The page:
Post-Doctoral Fellows

Qualified applicants are sought for two year post-doctoral fellowships in Population Economics. The successful post-doctoral fellows will continue his/her training through a two-year fellowship at the Harvard Center for Population and Development Studies. They will work directly on projects with faculty members and will also be expected to develop their own research. Fellows usually undertake some field work in developing countries.

Mark McGovern is the current PGDA fellow (2011-present).

Mark McGovern completed his PhD in economics at University College Dublin in 2012, and is also involved in the Irish component of the SHARE study at the Geary Institute. His research mainly deals with the lasting impact of childhood health and how initial conditions can affect outcomes throughout the life cycle. His previous work focused on the long-run effects of a series of interventions which dramatically improved the public health of the Irish population in the 1940s. With his October arrival at the HCPDS in the Program on the Global Demography of Aging, McGovern plans to investigate how health behaviors can be influenced by early life conditions, with particular reference to the social determinants of hypertension.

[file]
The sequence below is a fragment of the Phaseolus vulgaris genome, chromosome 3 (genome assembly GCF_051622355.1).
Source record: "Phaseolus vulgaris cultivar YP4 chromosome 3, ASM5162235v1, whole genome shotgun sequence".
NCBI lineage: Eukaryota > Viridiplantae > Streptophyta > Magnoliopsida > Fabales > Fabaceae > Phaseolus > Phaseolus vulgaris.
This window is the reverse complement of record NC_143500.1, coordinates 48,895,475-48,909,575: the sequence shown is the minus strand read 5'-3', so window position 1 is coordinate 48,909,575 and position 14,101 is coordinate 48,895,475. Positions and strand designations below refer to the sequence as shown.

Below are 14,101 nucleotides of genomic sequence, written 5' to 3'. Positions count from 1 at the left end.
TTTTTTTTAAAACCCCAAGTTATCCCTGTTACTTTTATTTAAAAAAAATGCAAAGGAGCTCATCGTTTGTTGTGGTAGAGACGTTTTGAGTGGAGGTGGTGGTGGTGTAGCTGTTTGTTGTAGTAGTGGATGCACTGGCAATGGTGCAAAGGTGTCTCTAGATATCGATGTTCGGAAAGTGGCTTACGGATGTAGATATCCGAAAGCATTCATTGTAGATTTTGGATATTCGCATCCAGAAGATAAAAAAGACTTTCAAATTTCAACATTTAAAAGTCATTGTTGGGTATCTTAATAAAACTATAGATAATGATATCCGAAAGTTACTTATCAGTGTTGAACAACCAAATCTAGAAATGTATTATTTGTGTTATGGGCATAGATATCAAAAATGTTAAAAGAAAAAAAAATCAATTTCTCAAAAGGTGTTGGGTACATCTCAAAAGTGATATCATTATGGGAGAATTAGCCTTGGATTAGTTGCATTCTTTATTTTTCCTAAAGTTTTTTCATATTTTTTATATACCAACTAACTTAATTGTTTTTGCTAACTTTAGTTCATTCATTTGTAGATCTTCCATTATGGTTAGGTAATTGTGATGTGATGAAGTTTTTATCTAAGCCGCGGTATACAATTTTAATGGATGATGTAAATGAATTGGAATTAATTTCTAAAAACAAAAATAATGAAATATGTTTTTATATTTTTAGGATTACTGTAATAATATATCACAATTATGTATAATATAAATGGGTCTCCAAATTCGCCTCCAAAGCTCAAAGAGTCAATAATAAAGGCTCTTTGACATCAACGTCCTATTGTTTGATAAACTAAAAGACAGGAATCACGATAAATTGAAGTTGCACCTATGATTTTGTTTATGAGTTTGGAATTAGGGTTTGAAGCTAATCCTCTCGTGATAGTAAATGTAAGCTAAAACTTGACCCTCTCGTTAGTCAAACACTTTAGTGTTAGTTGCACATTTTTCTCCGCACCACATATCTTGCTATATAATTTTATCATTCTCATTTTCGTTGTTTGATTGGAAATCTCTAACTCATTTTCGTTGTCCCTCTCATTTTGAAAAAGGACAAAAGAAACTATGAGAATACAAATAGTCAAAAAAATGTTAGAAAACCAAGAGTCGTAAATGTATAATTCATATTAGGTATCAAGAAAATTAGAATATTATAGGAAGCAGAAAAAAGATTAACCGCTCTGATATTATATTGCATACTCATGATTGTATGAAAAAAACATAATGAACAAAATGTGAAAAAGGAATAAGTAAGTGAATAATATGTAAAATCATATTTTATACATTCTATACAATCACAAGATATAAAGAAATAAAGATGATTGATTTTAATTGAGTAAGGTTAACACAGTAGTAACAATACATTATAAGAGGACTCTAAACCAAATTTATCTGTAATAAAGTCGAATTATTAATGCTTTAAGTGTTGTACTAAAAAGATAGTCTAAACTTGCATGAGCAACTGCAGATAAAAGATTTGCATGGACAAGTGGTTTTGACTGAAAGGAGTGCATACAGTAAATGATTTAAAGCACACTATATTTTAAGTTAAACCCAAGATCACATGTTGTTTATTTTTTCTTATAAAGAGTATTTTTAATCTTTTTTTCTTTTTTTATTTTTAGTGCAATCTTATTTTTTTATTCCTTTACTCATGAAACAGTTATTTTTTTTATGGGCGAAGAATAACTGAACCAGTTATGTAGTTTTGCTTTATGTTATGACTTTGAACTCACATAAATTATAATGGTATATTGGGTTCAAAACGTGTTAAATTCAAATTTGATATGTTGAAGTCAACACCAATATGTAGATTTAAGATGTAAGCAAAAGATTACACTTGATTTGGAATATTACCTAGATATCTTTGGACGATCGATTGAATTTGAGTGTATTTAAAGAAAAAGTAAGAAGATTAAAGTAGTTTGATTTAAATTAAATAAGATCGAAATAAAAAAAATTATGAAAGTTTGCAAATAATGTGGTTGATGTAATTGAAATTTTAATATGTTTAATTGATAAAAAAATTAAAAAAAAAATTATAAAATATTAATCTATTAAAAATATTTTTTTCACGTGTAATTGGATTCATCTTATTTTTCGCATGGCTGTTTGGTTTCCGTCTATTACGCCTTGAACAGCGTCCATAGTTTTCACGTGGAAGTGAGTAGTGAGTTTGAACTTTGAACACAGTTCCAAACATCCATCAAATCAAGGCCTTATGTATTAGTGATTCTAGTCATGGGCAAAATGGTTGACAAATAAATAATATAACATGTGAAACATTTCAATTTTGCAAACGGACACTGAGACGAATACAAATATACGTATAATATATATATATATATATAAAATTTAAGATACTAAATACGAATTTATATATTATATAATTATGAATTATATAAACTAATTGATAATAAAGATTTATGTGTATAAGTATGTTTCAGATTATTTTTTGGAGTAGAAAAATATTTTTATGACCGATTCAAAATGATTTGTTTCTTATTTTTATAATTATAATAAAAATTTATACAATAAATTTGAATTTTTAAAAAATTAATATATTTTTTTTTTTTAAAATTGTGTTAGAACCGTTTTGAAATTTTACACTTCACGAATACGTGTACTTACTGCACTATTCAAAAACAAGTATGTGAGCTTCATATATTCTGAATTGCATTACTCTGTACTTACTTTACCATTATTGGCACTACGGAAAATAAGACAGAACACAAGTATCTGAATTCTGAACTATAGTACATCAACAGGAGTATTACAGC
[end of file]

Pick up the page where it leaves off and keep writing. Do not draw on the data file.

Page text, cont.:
Past PGDA Fellows by date and current position:

Klaus Prettner, 2011-2012, Assistant Professor at the University of Gottingen, Germany
Margaret McConnell, 2009-2011, Assistant Professor of Global Health Economics, Harvard School of Public Health
Sebastian Vollmer, 2009-2011, Assistant Professor of Development Economics, University of Göttingen, Department of Economics and Adjunct Assistant Professor of Global Health, Harvard School of Public Health
Sebastian Linnemayr, 2007-2009, Economist, RAND Corporation
Günther Fink, 2006-2008, Assistant Professor of International Health Economics, Harvard School of Public Health
Jocelyn Finlay, 2006-2008, Research Scientist and Director of the Research Core at the Harvard Center for Population and
Development Studies
Isabel Günther, Assistant Professor of Development Economics, ETH Zürich
Kirsten Smith